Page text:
Female belly fat and clozaril/clozapine

Hi I have a friend who wants to lose weight and has kept a stable weight while watching what she eats. She used to be extremely athletic as a kid but now doesn’t exercise. She used to be called “the body” due to her nice body but in the past few years she’s put on a lot of belly fat. She’s 33 and her arms, legs, hips, and butt are very lean (she has virtually no butt or hips).

Her “waist” (belly) measurement is 42 inches, she’s 5’8" and 200 lbs.

She’s on antipsychotic medication called clozaril/clozapine and it commonly puts weight on.

I’ve talked to a doctor and a psychiatrist but they don’t have any ideas about why her weight is in the place it is rather than the typical female areas like the hips, butt and thighs.

I suggested that it might be hormones or something…

Does anyone know of any possible causes?

I’m no expert, but isn’t it partially genetic? Honestly, she sounds somewhat fortunate if it is only in the stomach as opposed to everywhere. Obviously she should exercise along with the diet, but I’m not one to judge there. And as we age it gets harder.

I don’t know that particular drug but most psychiatric ones cause weight gain, if anything. Welbutrin I believe is a rare exception.

I’ve seen some girls/women who appear to have a different weight distribution - they put it on in the belly and as a “spare tire”, just above the hips all the way around. They have thinner legs and upper body than you would expect from the weight, and in front much of the weight is in lower abdomen.

I’ve seen this pattern on several females; I specifically remember watching one girl I knew develop this from a fairly normal thin body shape between ages of about 14 and 17 (puberty-related?). So my guess is that it’s genetic. From the small and rough sampling of large-belly females I know, I also wonder if the shape is related to PCOS?

Actually, it is better to have fat elsewhere and not all in the stomach, which is abdominal obesity and is highly correlated with adverse health outcomes, much more so than fat elsewhere:

That drug is one of the so-called “atypical antipsychotics” and is one the ones most strongly associated with “metabolic syndrome” - defined as having 3 of the following: central obesity (waist circumference over 35 inches in women); elevated triglycerides (over 150); low HDL (less than 50 in women); high BP (over 135/85); and elevated fasting plasma glucose (over 110).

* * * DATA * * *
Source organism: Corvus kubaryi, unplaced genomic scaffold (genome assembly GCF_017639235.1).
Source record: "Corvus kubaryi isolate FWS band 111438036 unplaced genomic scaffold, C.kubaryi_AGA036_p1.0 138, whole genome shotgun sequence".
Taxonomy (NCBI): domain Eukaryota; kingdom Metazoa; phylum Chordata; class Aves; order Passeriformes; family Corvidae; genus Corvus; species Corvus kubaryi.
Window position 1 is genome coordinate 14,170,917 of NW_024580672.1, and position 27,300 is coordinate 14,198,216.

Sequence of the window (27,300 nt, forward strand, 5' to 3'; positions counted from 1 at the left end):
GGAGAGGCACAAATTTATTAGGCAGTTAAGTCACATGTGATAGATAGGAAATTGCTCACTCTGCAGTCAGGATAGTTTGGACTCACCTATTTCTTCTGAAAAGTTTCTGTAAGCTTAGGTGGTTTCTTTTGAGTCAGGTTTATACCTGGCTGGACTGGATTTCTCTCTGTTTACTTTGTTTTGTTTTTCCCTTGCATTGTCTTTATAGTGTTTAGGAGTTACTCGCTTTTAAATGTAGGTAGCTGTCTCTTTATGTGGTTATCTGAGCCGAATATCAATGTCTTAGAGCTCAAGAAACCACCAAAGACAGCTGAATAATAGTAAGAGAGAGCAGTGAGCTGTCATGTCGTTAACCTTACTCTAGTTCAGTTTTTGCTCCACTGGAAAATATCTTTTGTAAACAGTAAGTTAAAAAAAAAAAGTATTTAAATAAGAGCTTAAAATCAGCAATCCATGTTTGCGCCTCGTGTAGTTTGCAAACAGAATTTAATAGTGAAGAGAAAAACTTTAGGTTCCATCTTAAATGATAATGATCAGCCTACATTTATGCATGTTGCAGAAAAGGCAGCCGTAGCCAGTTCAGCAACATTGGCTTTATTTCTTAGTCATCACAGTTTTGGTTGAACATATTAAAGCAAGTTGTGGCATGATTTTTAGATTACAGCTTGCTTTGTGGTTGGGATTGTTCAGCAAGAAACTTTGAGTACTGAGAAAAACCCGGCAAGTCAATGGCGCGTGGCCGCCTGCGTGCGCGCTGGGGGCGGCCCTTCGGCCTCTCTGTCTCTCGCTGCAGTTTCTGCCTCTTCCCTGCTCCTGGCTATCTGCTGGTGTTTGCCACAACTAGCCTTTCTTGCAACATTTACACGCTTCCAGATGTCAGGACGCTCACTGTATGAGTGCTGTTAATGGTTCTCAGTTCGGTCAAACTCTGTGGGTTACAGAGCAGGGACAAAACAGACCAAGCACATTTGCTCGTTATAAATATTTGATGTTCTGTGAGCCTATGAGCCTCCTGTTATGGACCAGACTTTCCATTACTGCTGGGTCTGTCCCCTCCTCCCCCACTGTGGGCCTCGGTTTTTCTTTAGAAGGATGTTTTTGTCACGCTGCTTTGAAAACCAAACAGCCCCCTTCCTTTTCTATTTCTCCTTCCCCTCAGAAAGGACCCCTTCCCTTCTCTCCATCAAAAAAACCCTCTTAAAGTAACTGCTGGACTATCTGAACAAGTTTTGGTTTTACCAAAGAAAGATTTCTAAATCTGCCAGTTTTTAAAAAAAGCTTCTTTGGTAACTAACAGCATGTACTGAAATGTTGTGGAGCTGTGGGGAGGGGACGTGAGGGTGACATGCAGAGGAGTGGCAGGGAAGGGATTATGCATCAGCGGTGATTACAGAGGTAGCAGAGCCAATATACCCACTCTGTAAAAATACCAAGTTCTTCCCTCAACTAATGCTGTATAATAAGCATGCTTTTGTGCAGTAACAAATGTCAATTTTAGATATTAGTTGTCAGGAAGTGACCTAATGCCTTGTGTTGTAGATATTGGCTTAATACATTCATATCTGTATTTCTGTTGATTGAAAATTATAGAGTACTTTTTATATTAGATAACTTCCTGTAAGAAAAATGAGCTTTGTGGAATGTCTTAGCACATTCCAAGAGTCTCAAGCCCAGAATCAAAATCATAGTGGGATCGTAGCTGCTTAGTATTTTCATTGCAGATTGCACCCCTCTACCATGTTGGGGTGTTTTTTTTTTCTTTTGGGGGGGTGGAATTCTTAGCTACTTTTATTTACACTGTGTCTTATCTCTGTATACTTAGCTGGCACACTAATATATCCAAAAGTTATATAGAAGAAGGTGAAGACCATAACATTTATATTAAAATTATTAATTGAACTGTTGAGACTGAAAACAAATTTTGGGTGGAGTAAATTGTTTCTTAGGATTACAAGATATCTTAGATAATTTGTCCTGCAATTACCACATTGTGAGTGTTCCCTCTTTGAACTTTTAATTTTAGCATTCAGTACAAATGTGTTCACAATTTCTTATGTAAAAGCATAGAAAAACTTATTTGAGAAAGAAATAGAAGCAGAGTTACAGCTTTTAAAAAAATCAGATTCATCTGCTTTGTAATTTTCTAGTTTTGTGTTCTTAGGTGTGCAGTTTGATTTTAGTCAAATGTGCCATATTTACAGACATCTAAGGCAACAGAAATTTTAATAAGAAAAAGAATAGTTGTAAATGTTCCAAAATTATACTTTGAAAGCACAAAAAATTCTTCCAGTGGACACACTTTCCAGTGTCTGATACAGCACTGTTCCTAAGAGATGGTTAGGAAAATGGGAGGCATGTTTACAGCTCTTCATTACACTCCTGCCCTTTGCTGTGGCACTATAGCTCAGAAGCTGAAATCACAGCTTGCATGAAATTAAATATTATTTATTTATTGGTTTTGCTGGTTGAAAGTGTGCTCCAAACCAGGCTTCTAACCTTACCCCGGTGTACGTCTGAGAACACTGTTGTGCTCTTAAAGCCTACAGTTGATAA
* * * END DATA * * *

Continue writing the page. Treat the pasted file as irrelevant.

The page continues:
Here is a good review for you. (pdf)

It may be at least partly because these meds have particular affinity for certain receptors that trigger off central obesity (5-HT2C and histamine H receptors as particular suspects). It may also be that those who are prone to the conditions that warrant atypical antipsychotic drug use are also particularly prone to develop central obesity when they gain fat mass. The article also talks up the association of schizophrenia and related conditions with lifestyles that are associated with metabolic syndrome but I cannot see that as the major factor in causing central obesity and the rest of metabolic syndrome so much more so than the level of obesity alone would more usually be associated with.

The increase in abdominal obesity associated with these medications being used does seem to occur more commonly in women than men.

I hope she is also getting her lipids and glucose checked regularly and she minimally should be strongly encouraged to take up exercising regularly again. And no smoking.


80cm - increased risk
88cm - greatly increased risk

94cm - increased risk
102cm - greatly increased risk

and my friend is about 106cm…

The question is a very interesting one.

I’ve also found this study. They studied the effects of two different antipsychotics on fat accumulation, insulin sensitivity, and pancreatic function in dogs. First it was notable that the two (risperdone and olanzapine) had very different effects. But olanzapine’s (OLZ in the study) effects were of particular note:

Since that 2005 study this one came out last year:

So the brain regulatory systems seem to be a main driver of the metabolic dydfunctions which likely include the tendency to central obesity. Which does not mean that peripheral effects cannot also be main drivers too.

Yes, your friend is at risk. There are reasons that these meds are used despite their known risks. The benefits are significant and other meds have their own risk profiles. Of course I am not her doctor and would not give anything but generic advice. Even given that I will state again, adequate monitoring for those metabolic and blood pressure issues, and adding regular exercise to her attempts at nutrition management, are unquestionably good ideas. She really should discuss this with her doctor.